Apple confirms new MacBook Pro models have only slower UHS-II SD card slots

Posted:
in Current Mac Hardware
Apple's new 14-inch and 16-inch MacBook Pro models are equipped with a midline SD card slot supporting the UHS-II standard, rather than the substantially faster USH-III, the company has confirmed.

Credit: Apple
Credit: Apple


The UHS-II standard allows for read and write speeds of up to 312MB/s, which is lower than the UHS-III standard's read and write speeds of up to 624MB/s. Apple confirmed the SD card slot's specs to The Verge, which noted that opting for the UHS-II standard isn't "as forward looking" as UHS-III.

The UHS-III standard, which supports the fastest SD card read and write speeds, was first introduced in 2017. Some professional users had hoped that Apple would opt for the newer and faster standard on the 14-inch MacBook Pro and 16-inch MacBook Pro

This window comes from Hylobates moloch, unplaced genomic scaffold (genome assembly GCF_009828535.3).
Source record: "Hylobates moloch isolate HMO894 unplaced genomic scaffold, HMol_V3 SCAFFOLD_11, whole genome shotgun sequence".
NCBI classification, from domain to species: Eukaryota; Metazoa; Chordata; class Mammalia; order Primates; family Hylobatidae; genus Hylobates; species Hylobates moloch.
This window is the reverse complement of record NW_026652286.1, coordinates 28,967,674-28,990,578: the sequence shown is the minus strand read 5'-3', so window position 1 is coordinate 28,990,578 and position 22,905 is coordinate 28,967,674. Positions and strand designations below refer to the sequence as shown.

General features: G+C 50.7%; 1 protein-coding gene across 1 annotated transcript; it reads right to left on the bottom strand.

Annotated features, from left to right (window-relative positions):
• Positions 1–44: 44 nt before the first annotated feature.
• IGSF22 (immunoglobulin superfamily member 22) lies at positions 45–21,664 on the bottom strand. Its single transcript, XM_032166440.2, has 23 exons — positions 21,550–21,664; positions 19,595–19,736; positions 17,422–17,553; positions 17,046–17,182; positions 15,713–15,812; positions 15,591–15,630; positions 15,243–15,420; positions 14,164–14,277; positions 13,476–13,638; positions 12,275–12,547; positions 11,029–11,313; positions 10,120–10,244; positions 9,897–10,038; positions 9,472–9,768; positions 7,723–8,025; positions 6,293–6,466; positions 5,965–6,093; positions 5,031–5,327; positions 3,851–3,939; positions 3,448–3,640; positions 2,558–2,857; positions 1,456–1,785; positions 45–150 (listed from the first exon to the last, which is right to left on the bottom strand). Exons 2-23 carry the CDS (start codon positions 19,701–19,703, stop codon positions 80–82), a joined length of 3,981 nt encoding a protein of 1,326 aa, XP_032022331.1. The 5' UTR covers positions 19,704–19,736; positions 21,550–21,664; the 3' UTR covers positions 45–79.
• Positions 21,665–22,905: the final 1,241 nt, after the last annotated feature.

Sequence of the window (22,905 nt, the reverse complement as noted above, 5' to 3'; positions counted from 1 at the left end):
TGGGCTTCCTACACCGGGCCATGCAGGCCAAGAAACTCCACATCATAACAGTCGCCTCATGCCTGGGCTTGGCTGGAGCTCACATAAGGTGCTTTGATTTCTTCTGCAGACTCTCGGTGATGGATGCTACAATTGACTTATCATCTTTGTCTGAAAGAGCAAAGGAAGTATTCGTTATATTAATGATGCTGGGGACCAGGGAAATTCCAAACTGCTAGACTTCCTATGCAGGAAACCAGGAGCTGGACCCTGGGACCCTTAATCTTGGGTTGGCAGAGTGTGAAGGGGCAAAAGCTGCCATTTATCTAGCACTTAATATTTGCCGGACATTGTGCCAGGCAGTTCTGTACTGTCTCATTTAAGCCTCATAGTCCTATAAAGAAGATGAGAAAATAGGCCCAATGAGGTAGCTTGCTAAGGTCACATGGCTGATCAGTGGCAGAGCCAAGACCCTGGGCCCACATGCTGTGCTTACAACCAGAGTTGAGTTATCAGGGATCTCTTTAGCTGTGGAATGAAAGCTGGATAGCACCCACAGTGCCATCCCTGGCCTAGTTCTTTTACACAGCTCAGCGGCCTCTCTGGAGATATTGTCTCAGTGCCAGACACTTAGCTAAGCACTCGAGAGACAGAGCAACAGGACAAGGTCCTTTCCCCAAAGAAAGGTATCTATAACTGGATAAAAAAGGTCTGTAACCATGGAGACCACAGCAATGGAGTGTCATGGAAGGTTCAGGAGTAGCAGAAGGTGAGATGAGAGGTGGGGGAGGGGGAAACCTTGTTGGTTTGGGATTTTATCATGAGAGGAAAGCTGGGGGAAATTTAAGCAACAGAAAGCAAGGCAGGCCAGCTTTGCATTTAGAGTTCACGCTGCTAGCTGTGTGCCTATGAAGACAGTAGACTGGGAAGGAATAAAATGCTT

Apple has confirmed to us that the SD card slot in the new MacBook Pro 14/16 is UHS-II (over 300Mbps). Not as forward looking as UHS-III (over 600Mbps) would be, but thank god it's not UHS-I (about 100Mbps) . https://t.co/MN1ZCLyC4T

-- dan-dor the relentless (@dcseifert)


Apple's 2021 MacBook Pro models are the first in years to feature ports other than USB-C. They come equipped with the aforementioned SD card slot, as well as an HDMI port for connecting to displays or TVs. Like the SD card slot, Apple's HDMI port is midrange -- limited to HDMI 2.0, instead of HDMI 2.1.

The new MacBook Pro models also feature a trio of Thunderbolt 4 ports and the return of an Apple MagSafe-style charging port. Users can charge their new Macs with either the MagSafe 3 port or any of the three Thunderbolt ports.

In addition to the expanded port selection, the new MacBook Pro models also feature significantly upgraded M1 chips, mini-LED displays with ProMotion, and full-sized function keys instead of a Touch Bar.

Apple's new MacBook Pro models became available to order on Monday and are slated to arrive on customer doorsteps and in-store on Tuesday, Oct. 26. The 14-inch MacBook Pro starts at $1,999, while the 16-inch MacBook Pro starts at $2,499.

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Comments

  • Reply 1 of 31
    I ordered one. Haven't used an SD card in..... well, long enough not to remember.
    williamlondonStrangeDaysdm3davgregwatto_cobra
  • Reply 2 of 31
    Boo hoo.  
    baconstangwatto_cobra
  • Reply 3 of 31